Many years ago, after college I was suffering through from EMail. Before internet access was everywhere, most people had to resort to dial-up. I went with AOL. THis was before AL had developed its hard earned reputation for spam, script kiddies, and painful connections. When I was trying to get a screen name, just about every variation on my name had been taken. I setteld on RusselCrag (yes, I missed a letter). Even then I was thinking of home.

I did a little bit of a web search about Russell Crag. Aside from finding a guide service where a guide had claimed to have done first ascents there, there was nothing about climbing. Good. But there was some references to Peregrine falcons. Numerous cliffs in the Sierra’s have part time climbing bans to protect the Raptors that nest on them. The mother birds will often abandon a nest if she feels threatened. If this happens after the eggs are laid, they will not hatch, and another year with no replacement population threatens their already dwindling numbers.

In mid July, a few days after arriving on the East Coast, I took a pair of binoculars and scanned Russell Crag from my folks property. I got lucky. I saw a beautiful brown and white bird of prey launch from the vicinity of the crag, and start riding the rising wind currents west of Russell Mountain. The white band at the neck identified it as a Peregrine. I watched the falcon rise higher, pass after pass, and then disappear behind the mountain.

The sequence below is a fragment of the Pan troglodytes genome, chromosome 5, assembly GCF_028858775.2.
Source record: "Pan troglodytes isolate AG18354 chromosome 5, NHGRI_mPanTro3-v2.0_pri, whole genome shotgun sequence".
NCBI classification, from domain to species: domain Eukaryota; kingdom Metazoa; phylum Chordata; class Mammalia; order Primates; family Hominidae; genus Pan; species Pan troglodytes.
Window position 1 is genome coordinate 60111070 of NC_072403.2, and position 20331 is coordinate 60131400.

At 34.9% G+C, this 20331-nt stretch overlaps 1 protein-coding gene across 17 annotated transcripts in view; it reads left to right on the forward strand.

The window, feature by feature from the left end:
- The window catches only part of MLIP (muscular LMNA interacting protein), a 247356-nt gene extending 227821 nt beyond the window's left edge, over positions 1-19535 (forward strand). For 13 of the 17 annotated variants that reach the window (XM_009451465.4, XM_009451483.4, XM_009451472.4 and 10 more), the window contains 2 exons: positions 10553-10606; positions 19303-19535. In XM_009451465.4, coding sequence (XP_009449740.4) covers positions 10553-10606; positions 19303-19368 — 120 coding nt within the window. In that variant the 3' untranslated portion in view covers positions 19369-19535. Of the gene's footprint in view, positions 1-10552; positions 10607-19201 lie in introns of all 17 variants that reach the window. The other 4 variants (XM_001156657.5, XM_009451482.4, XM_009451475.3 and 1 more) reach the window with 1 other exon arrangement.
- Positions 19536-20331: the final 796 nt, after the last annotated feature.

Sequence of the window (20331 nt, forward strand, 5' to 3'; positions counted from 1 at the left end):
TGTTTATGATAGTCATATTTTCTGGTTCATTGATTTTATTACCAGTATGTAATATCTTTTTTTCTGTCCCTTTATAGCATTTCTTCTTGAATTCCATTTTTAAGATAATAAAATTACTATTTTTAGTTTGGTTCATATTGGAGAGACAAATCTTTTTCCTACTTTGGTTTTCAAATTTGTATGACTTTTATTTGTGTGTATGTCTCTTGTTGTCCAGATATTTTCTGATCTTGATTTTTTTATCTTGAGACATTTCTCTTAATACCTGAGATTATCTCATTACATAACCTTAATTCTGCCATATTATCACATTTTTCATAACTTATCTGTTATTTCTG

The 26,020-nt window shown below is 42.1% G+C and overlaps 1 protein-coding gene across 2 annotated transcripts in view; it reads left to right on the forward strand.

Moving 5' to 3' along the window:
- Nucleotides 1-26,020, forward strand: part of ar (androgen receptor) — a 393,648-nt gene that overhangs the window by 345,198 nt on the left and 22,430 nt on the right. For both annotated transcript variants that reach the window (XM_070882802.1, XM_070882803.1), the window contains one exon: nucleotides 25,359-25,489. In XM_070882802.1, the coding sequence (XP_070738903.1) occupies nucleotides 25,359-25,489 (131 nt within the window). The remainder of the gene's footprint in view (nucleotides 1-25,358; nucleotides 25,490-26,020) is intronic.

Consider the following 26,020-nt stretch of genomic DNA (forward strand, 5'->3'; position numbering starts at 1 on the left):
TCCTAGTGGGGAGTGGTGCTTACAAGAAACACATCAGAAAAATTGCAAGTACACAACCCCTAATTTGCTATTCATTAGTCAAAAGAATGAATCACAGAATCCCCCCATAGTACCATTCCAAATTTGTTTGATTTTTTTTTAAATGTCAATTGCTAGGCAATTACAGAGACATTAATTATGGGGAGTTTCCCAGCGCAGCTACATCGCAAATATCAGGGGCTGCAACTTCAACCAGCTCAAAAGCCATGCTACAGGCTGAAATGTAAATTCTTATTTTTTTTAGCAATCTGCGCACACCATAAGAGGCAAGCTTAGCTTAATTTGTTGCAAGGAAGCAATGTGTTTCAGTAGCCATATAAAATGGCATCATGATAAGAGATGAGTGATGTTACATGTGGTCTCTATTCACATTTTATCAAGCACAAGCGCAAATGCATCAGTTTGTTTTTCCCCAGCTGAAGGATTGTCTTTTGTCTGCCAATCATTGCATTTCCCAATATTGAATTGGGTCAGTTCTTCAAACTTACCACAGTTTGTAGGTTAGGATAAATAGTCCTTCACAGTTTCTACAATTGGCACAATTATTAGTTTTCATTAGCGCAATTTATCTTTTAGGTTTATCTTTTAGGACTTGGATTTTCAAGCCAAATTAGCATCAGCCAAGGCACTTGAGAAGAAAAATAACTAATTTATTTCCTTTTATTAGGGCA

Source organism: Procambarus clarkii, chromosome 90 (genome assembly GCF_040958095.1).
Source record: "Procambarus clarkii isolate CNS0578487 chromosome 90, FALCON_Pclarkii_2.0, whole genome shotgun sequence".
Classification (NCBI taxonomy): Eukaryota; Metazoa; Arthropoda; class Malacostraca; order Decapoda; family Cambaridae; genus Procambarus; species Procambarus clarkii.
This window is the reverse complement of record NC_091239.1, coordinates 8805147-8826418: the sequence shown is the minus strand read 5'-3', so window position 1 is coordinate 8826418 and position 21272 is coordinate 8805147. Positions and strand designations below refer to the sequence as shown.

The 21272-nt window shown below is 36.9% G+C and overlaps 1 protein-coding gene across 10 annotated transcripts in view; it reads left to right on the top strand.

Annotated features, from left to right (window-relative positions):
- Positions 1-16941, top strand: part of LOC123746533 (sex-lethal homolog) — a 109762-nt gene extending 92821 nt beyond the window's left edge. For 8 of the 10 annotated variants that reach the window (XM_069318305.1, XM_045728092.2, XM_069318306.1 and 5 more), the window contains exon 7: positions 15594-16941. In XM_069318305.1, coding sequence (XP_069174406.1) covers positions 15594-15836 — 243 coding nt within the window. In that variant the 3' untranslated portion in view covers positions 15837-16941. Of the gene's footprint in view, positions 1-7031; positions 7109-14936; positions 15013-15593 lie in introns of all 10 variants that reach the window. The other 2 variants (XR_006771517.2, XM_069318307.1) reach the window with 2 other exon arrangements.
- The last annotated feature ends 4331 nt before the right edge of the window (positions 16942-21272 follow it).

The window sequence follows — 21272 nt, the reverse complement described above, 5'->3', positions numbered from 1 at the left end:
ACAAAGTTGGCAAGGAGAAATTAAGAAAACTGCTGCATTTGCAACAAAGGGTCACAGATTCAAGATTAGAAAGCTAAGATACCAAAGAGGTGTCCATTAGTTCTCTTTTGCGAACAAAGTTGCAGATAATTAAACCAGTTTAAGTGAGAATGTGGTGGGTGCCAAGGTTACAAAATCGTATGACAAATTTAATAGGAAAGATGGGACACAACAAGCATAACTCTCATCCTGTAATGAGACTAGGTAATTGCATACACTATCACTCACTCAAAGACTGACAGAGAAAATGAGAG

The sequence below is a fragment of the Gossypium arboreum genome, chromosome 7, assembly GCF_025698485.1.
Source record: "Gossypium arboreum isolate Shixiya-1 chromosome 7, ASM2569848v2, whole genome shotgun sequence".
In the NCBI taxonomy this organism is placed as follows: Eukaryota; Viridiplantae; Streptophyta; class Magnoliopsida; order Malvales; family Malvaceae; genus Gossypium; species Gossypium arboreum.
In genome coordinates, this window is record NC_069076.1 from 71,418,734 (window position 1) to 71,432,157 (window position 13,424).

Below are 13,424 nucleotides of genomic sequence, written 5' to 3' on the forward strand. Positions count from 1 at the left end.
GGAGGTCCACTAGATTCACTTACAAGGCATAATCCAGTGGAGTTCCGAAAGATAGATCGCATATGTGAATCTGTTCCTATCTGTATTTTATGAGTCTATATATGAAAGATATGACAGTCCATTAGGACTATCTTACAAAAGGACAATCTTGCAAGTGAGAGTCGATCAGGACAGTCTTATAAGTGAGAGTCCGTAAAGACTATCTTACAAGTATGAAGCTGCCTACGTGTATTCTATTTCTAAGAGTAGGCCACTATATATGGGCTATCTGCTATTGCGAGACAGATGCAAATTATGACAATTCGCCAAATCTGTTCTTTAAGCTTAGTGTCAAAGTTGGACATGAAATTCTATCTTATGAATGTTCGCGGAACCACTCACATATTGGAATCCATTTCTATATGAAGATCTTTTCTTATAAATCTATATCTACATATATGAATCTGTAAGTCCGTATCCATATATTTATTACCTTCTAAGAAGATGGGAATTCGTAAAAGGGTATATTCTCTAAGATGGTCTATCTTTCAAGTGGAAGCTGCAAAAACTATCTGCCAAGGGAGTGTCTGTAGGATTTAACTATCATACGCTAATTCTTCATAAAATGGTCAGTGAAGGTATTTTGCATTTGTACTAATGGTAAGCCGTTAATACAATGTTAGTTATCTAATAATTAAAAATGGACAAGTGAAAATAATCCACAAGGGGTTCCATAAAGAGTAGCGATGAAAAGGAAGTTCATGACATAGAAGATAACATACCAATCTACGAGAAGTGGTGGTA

A few weeks later, I contacted Chris Martin the author of a New Hampshire Audubon study on Peregrin Falcons nesting in New Hampshire. He confirmed that Russell Crag was an active nesting site that year. They had bandded three chicks in June. By July, there was no risk of climbing to threaten the nest. He suspects that the nest will be in use for several years to come. In fact, he invited me along to help with the banding next may if I was interested. I most certainly am.

So if you are in the vicinity of Russell Mountain, search the skies for circling Falcons. If you want to climb Russell Crag, give me a shout and we’ll go up, so long as it isn’t nesting season.